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August 15, 2012 | By Susan Brink, Los Angeles Times Staff Writer
DENNY CRANE calls it "mad cow," but viewers of "Boston Legal" know William Shatner's character is in the early stages of Alzheimer's disease. Another character on the show, Jerry Espenson (played by Christian Clemenson), has strange tics, can't keep his hands off his thighs, but, despite having obsessive-compulsive disorder, makes his living as a lawyer. Mental illness, long taboo or distorted by the media, is making its way into the fictional lives of television characters. Once, mentally ill people were commonly portrayed as homicidal maniacs, evil seductresses and assorted buffoons.
August 2, 2012 | By Randy Lewis, Los Angeles Times
In one of the numerous bits of B movie dialogue that pervade "Memphis," the 2010 Tony-winning musical now playing a two-week run at the Pantages Theatre, the show's female protagonist, Felicia Farrell, explains that "Rock 'n' roll is just black people's blues sped up. " But this awkward Broadway hit, set in segregated Memphis, Tenn., in the 1950s, could be called 1980s arena rock slowed down, with songs that rage against racism and plea for tolerance...
June 22, 2012 | By Robert Abele
The SoCal indie "Bro" sends its college-age protagonist, Johnny (Will Chavez), tumbling into seductive illegality with the efficiency of those Direct TV commercials that paint exaggerated worst-case scenarios for cable customers. In this case, it'd be, "When you ask out the cute girl at the gym, you go to her tattooed brother's motocross practice. When you go to motocross practice, you party with gang members who ply you with easy women and drugs. When you cavort with easy women and take drugs …" and before you can blink, Johnny is a straight-up hoodlum.
June 8, 2012 | By Christopher Knight, Los Angeles Times Art Critic
CHICAGO - Roy Lichtenstein's 1963 painting "Whaam!" shows an American fighter pilot shooting down an enemy aircraft in a dramatic explosion of comic-book color. Among his most familiar works, it turns up in the third room of a wonderfully revealing retrospective at the Art Institute of Chicago. But the painting looks very different than it has before - deeper, richer, more bracingly complex. That's one sign of a worthwhile show. "Roy Lichtenstein: A Retrospective" is huge - more than 100 paintings, plus sculptures and drawings, spanning half a century.
June 3, 2012 | By Vanessa Friedman
A few years ago I was having lunch with a friend, when she started going on about a new shopping site she had discovered. "It's totally addictive," she said. "It's like a daily sample sale: You log on at noon and race to put items in your bag before anyone else. I am spending so much money!" The shop was, the New York membership e-commerce site. It combined the idea of the sample sale (an end-of-season, very cut-price, one-off way for high-end brands to get rid of excess merchandise)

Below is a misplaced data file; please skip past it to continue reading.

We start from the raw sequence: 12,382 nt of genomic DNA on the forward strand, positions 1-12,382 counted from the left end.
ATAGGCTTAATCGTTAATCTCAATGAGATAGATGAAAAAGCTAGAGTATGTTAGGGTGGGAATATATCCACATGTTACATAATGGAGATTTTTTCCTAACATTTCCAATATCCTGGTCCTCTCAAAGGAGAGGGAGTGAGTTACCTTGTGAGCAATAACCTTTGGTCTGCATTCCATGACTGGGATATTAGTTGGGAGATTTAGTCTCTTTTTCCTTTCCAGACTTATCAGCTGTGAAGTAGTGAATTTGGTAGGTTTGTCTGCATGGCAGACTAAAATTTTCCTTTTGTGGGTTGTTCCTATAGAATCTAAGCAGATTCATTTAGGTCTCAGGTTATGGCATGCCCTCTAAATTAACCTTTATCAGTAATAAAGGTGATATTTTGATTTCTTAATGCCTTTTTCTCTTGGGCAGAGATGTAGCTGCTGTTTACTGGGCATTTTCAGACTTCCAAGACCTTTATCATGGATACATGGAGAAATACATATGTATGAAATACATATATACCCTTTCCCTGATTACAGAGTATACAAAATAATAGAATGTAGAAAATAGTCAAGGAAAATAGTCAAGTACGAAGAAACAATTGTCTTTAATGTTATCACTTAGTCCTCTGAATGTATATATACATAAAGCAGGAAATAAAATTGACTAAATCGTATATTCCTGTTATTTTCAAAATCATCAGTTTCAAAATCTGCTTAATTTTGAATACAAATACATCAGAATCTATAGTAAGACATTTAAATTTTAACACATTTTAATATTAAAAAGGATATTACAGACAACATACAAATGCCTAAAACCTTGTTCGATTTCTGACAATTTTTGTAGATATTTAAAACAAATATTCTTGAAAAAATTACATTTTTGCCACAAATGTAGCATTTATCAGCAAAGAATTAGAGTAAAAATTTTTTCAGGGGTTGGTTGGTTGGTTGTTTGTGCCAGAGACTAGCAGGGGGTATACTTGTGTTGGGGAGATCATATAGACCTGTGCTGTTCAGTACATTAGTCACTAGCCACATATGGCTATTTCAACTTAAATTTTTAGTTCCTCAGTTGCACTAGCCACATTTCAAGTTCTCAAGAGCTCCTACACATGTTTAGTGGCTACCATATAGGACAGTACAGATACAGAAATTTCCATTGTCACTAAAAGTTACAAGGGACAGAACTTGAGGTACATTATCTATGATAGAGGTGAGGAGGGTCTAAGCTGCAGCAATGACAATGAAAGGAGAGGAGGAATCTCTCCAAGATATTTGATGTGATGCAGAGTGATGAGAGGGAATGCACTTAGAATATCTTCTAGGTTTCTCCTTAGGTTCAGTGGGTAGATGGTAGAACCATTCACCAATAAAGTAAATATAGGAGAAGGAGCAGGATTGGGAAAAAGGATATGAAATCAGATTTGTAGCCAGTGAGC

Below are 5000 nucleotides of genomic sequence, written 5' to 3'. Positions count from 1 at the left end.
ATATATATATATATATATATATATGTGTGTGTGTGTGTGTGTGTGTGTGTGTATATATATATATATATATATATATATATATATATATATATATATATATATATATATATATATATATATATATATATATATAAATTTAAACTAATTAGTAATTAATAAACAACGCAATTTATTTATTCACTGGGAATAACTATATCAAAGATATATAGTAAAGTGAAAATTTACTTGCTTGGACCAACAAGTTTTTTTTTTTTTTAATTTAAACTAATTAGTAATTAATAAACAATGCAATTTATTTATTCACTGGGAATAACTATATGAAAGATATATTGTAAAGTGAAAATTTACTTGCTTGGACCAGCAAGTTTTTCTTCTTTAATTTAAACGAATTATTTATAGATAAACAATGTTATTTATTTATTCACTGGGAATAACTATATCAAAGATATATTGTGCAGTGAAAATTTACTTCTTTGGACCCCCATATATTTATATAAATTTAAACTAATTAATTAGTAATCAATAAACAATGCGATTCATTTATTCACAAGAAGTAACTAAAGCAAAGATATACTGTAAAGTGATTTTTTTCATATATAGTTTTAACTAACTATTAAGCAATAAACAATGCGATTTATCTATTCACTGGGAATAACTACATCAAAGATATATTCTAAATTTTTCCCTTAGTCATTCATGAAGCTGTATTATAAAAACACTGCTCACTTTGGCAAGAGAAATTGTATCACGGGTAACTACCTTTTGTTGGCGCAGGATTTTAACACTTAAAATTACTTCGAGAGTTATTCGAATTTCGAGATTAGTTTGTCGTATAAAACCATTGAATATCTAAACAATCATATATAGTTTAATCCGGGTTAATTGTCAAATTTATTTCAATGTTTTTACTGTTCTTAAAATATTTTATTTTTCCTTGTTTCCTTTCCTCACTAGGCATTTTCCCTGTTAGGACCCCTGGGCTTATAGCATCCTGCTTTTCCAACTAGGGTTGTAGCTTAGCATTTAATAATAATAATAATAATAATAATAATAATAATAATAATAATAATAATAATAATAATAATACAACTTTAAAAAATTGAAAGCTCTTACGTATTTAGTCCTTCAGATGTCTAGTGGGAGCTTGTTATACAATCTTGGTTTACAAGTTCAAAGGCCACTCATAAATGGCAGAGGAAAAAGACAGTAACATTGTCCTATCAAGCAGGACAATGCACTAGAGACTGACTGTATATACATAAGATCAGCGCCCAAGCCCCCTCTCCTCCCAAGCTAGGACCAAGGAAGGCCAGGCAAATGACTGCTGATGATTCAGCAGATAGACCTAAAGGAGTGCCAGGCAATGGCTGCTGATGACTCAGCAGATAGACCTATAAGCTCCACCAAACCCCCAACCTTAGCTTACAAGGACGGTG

May 18, 2012 | By Robert Abele
The allure of stardom brings model-handsome wannabe Adam (Matthew Ludwinski) to Hollywood - and down some dubious moneymaking side roads into gay pornography and escorting - in writer-director Casper Andreas' cautionary showbiz tale "Going Down in La-La Land," which is based on a novel by Andy Zeffer. But its Andreas' own attraction to the easy spotlight of warmed-over bitchy humor (courtesy Adam's gal pal roomie, played by Allison Lane), familiar plotting and by-the-numbers characterization that sinks this earnest, gay-contoured take on the evergreen making-it-big melodrama.
May 8, 2012 | By Dan Turner
Provocative opinion pieces from newspapers around the globe: Michael Gerson in the Washington Post has an interesting take on President Obama's 2012 campaign, which is clearly devoid of the inspirational sparks he ignited in 2008. To Gerson, the "brand" of the Obama campaign is ruthlessness, the kind of class-based, divisive techniques that could be used by any liberal politician. That seems surprising and disappointing, coming from a guy who used to represent hope and change.
May 3, 2012 | By Dan Turner
I very seldom agree with conservative columnist Jonah Goldberg, whose work appears in the Times weekly, but he said something Wednesday morning in an interview on NPR that was dead-on: "Aggravation is a muse. " His interview aggravated me so much, and unintentionally revealed so much about what's wrong with conservatism in general and Goldberg's mindset in particular, that it inspired me to blog about it. Goldberg was on "Morning Edition" to promote his new book, "The Tyranny of Cliches: How Liberals Cheat in the War of Ideas.
April 13, 2012 | By Betsy Sharkey, Los Angeles Times Film Critic
You'd think by now college kids would know better than to head to an isolated cabin deep in the woods for a laid-back weekend of beer, swimming and truth or dare, because… cue spooky music … as everyone knows by now most of them are destined to die, falling to their blood-soaked ends like dominoes: One. By. One. Actually that's exactly what longtime horror-making buddies Joss Whedon and Drew Goddard are counting on - that everyone knows...
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